Priority will be given to projects that will have a broad-based, visible, continuing impact of instruction across faculty members and/or disciplines. Funds are available for development of materials and methods to improve teaching and learning, equipment to enhance teaching and learning, travel to conferences or workshops which enhance teaching and learning, and bringing consulting lecturers and teaching specialists to campus to offer presentations to and/or with faculty and teaching-support staff at BHSU.

Faculty members who apply for grants to support travel to a conference or workshop are limited to receiving no more than one grant every four years. In the other categories, priority will be given to those who have not received an IIC grant in the last academic year.

Proposals for grant funding will be reviewed by the IIC on a monthly basis. Proposals are being accepted for consideration at the October meeting through Wednesday, October 18. Proposals must consist of the proposal and budget outlines as specified on the IIC web page. Please note: Proposals are accepted electronically as an attachment to an e-mail sent to However, a signed original must also be submitted to the Grants Office, Unit 9504, or delivered to Woodburn Hall 213.

Grants opportunities announced

Below are program materials received in the Grants Office, 309 Woodburn, through Sept. 29. For copies of the information, contact the Grants Office at 642-6204. Fellowship information will also be posted on the Student Union bulletin board near the information desk. 

The US Department of Education invites applications for the Upward Bound Program. This program, in part, supports math and science projects to prepare high school students for postsecondary education programs leading to careers in math and science. Applications are due Nov. 6, 2006. See

 The National Institute of Allergy and Infectious Diseases is soliciting proposals to apply state-of-the-art structural genomics technologies to structurally characterize targeted proteins from NIAID Category A-C pathogens and organisms causing emerging or re-emerging infectious diseases. The goal is to create a collection of three-dimensional protein structures that are widely available to the broad scientific community and serve as a blueprint for structure-based drug development for infectious diseases. Proposals are due Dec. 15, 2006. Go to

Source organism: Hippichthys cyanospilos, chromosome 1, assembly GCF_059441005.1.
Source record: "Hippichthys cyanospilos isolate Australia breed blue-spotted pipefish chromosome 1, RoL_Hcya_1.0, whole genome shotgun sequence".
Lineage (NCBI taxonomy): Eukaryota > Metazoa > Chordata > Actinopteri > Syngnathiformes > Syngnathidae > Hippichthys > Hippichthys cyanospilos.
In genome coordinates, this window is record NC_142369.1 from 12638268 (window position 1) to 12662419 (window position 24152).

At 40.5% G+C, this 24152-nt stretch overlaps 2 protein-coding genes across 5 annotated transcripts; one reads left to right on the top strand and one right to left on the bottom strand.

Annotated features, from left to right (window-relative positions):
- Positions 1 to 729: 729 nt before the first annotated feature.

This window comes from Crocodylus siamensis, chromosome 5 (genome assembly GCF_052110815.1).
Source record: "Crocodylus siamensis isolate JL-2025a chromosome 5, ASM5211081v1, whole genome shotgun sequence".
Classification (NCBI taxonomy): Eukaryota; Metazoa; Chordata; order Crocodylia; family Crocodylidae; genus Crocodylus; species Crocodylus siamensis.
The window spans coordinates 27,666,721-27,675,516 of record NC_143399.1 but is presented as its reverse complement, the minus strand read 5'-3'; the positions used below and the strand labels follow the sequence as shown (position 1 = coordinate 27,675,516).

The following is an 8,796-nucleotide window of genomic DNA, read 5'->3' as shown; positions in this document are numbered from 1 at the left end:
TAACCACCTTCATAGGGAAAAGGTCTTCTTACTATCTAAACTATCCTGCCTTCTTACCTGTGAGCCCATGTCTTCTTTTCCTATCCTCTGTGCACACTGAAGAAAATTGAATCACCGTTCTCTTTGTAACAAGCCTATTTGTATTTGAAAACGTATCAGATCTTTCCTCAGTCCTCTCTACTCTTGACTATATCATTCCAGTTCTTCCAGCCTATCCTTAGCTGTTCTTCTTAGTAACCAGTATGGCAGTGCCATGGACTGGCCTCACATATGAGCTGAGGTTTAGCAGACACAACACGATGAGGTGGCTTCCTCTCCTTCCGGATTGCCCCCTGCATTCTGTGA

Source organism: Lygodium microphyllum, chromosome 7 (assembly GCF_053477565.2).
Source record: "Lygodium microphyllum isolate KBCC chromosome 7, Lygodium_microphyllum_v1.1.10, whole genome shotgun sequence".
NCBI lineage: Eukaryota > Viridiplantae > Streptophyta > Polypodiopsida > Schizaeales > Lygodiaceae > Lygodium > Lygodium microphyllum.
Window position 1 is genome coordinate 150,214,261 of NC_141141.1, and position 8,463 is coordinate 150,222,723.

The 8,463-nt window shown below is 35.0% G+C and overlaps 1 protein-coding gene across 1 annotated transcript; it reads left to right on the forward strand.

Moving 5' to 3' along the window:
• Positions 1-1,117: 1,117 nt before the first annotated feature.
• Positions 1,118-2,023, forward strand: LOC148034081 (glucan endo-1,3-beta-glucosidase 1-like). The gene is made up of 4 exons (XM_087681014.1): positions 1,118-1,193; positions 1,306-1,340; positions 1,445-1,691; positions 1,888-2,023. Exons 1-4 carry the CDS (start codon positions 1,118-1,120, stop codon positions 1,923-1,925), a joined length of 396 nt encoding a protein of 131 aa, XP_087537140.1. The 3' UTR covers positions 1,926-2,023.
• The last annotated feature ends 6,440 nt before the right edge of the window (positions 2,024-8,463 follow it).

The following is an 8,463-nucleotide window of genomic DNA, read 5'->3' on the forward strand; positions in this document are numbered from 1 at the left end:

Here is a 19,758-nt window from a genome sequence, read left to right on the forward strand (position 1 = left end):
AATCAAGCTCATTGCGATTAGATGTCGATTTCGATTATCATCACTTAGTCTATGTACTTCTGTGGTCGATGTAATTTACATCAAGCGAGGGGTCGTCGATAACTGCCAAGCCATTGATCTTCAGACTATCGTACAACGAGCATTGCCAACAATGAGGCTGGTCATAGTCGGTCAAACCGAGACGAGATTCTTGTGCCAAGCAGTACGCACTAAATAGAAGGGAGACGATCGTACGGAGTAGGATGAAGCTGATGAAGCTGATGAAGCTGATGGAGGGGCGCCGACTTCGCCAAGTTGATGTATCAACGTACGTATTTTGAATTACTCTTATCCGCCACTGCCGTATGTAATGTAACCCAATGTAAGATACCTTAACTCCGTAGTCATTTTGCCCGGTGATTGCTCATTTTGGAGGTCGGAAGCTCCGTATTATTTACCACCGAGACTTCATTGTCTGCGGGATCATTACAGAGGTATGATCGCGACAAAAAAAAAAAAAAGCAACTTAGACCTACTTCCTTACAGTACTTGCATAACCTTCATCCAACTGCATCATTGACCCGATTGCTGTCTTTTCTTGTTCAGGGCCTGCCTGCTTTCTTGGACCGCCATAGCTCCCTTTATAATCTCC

The National Institute of Diabetes and Digestive and Kidney Diseases, the National Institute of Nursing Research, and the Office of Behavioral and Social Science Research invite R18 and R34 applications proposing to develop cost-effective and sustainable interventions that can be adopted in real-world settings to prevent and control diabetes and obesity. Research should be based on interventions already proven efficacious in clinical trials to prevent and reverse obesity and type 2 diabetes, to improve care of type 1 and type 2 diabetes and to prevent or delay its complications. Deadlines and full announcement information is at

The National Institute on Drug Abuse (NIDA) invites R03 applications for small research grants to support the entry of beginning investigators into the field of behavioral science research related to drug abuse. To be appropriate for an award, research must be primarily focused on behavioral processes and research questions. Various types of projects are sought, including pilot and feasibility studies; secondary analysis of existing data; small, self-contained research projects; development of research methodology; and development of new research technology. Deadlines and other details are at

The National Institute of Environmental Health Sciences invites R25 applications proposing to organize a short-term program for high school and undergraduate students to encourage research on the environmental impacts on human health. Letters of intent are due Dec. 11, 2006; applications are due Jan. 11, 2007. More information is available at:

The National Science Foundation is soliciting proposals for the Innovation and Organizational Change program. This program supports research aimed at advancing understanding of innovation and organizational phenomena. Levels of analysis may include individuals, groups or institutional arrangements. Research may involve industrial, educational, service, government, nonprofits, voluntary organizations or interorganizational arrangements. Proposals are due Feb. 2, 2006. Go to

The National Science Foundation is soliciting proposals for the Environmental Genomics Program. Genomics-enabled methods are beginning to be used to increase understanding of how organisms of all types (i.e. plants, animals and microbes) interact with their environments. This program is intended to enhance the development of fundamental knowledge and strengthen the capacity to apply these methods in research on organisms in their natural environments. Deadline: Jan. 29, 2007. See